# 1 - 0(Ships principal dimensions and related terms Ships...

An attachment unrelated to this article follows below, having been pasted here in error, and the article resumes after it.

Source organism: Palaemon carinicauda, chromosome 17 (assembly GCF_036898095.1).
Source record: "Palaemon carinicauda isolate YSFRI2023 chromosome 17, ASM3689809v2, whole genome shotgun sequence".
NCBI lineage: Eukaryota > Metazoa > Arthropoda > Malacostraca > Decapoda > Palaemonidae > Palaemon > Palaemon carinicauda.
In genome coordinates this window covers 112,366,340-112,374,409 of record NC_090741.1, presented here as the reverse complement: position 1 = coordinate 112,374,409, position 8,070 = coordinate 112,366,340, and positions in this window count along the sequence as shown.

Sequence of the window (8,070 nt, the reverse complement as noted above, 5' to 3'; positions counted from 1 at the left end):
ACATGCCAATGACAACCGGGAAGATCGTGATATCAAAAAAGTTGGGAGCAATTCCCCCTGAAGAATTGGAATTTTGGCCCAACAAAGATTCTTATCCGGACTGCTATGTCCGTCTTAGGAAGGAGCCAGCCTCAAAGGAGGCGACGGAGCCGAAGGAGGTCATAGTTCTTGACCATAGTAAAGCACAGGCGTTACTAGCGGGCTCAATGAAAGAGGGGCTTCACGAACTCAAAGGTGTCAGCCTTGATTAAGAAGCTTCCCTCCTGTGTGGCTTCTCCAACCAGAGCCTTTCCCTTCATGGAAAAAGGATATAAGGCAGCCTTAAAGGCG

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¤ ª*… « ³0 (Ship’s principal dimensions and related terms) ( Ship’s principal dimensionsS Usuallys a ship requires three dimensions to define its size, these are a length , a breath and a depth. Draft is an important dimension for shipping management, sos it is given here. 1. Length There are various ways of defining the length of a ship. First the length between perpendiculars is the distance measured parallel to the base at the level of the summer load waterline from the after perpendicular to the forward perpendicular. The after perpendicular is taken as the after side of the rudder post where there is such a post, and the forward perpendicular is the vertical line drawn through the intersection of the stem with the summer load waterline. In ships where there is no rudder post the after perpendicular is taken as the line passing through the centre line of the rudder pintles. The perpendiculars and the length between perpendiculars are shown in Figure 1.1. It is obvious from Figure 1.1 that the length between perpendiculars (L.B.P.) does not represent the greatest length of the ship. For many purposes, such as the docking of a ship, it is necessary to know what the greatest length of the ship is. This length is known as the ‘length overall (L.O.A.)’ and is defined simply as the distance from the extreme point at the after end to a similar point at the forward end. In most ships the length overall will exceed by a considerable amount the length between perpendiculars. The excess will include the overhang of the stern and also that of the stem where the stem is raked forward. In modern ships having large bulbous bows the length overall may have measured to the extreme point of the bulb. The length on the waterline (L.W.L.) is often used, particularly when dealing with ship resistance. This is the distance measured on the waterline at which the ship is floating from the intersection of the stern with the waterline to the intersection of the stem with the waterline. This length is not a fixed quantity for a particular ship, as it will depend upon the waterline at which the ship is floating and upon the trim of the ship. 2. Breadth The mid point of the length between perpendiculars is called “amidships’ and the ship is usually broader at this point. The breadth is measured at this position and the breadth most commonly used is called the ‘breadth moulded’. It may be defined simply as the distance from the inside of plating on one side to a similar point on the other side measured at the broadest part of the ship.

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